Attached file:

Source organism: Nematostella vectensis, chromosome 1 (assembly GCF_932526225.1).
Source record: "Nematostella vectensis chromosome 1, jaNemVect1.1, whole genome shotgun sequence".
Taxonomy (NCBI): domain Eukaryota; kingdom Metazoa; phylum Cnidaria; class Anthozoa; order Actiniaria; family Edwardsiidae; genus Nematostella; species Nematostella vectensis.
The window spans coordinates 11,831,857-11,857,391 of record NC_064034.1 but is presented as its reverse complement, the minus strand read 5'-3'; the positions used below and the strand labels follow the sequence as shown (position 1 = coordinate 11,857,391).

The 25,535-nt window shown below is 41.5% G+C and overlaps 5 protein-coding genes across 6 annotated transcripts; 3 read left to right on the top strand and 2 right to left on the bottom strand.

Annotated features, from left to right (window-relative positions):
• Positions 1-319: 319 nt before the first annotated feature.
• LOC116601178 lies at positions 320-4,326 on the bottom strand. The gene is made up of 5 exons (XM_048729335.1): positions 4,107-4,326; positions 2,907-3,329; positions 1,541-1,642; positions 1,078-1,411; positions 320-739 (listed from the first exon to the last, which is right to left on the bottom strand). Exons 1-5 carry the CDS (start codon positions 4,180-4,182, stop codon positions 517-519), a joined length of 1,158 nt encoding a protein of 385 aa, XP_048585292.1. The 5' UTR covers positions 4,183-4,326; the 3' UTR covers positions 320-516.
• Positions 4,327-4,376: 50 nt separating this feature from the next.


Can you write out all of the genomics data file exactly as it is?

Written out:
Source organism: Nematostella vectensis, chromosome 1 (assembly GCF_932526225.1).
Source record: "Nematostella vectensis chromosome 1, jaNemVect1.1, whole genome shotgun sequence".
Taxonomy (NCBI): domain Eukaryota; kingdom Metazoa; phylum Cnidaria; class Anthozoa; order Actiniaria; family Edwardsiidae; genus Nematostella; species Nematostella vectensis.
The window spans coordinates 11,831,857-11,857,391 of record NC_064034.1 but is presented as its reverse complement, the minus strand read 5'-3'; the positions used below and the strand labels follow the sequence as shown (position 1 = coordinate 11,857,391).

The 25,535-nt window shown below is 41.5% G+C and overlaps 5 protein-coding genes across 6 annotated transcripts; 3 read left to right on the top strand and 2 right to left on the bottom strand.

Annotated features, from left to right (window-relative positions):
• Positions 1-319: 319 nt before the first annotated feature.
• LOC116601178 lies at positions 320-4,326 on the bottom strand. The gene is made up of 5 exons (XM_048729335.1): positions 4,107-4,326; positions 2,907-3,329; positions 1,541-1,642; positions 1,078-1,411; positions 320-739 (listed from the first exon to the last, which is right to left on the bottom strand). Exons 1-5 carry the CDS (start codon positions 4,180-4,182, stop codon positions 517-519), a joined length of 1,158 nt encoding a protein of 385 aa, XP_048585292.1. The 5' UTR covers positions 4,183-4,326; the 3' UTR covers positions 320-516.
• Positions 4,327-4,376: 50 nt separating this feature from the next.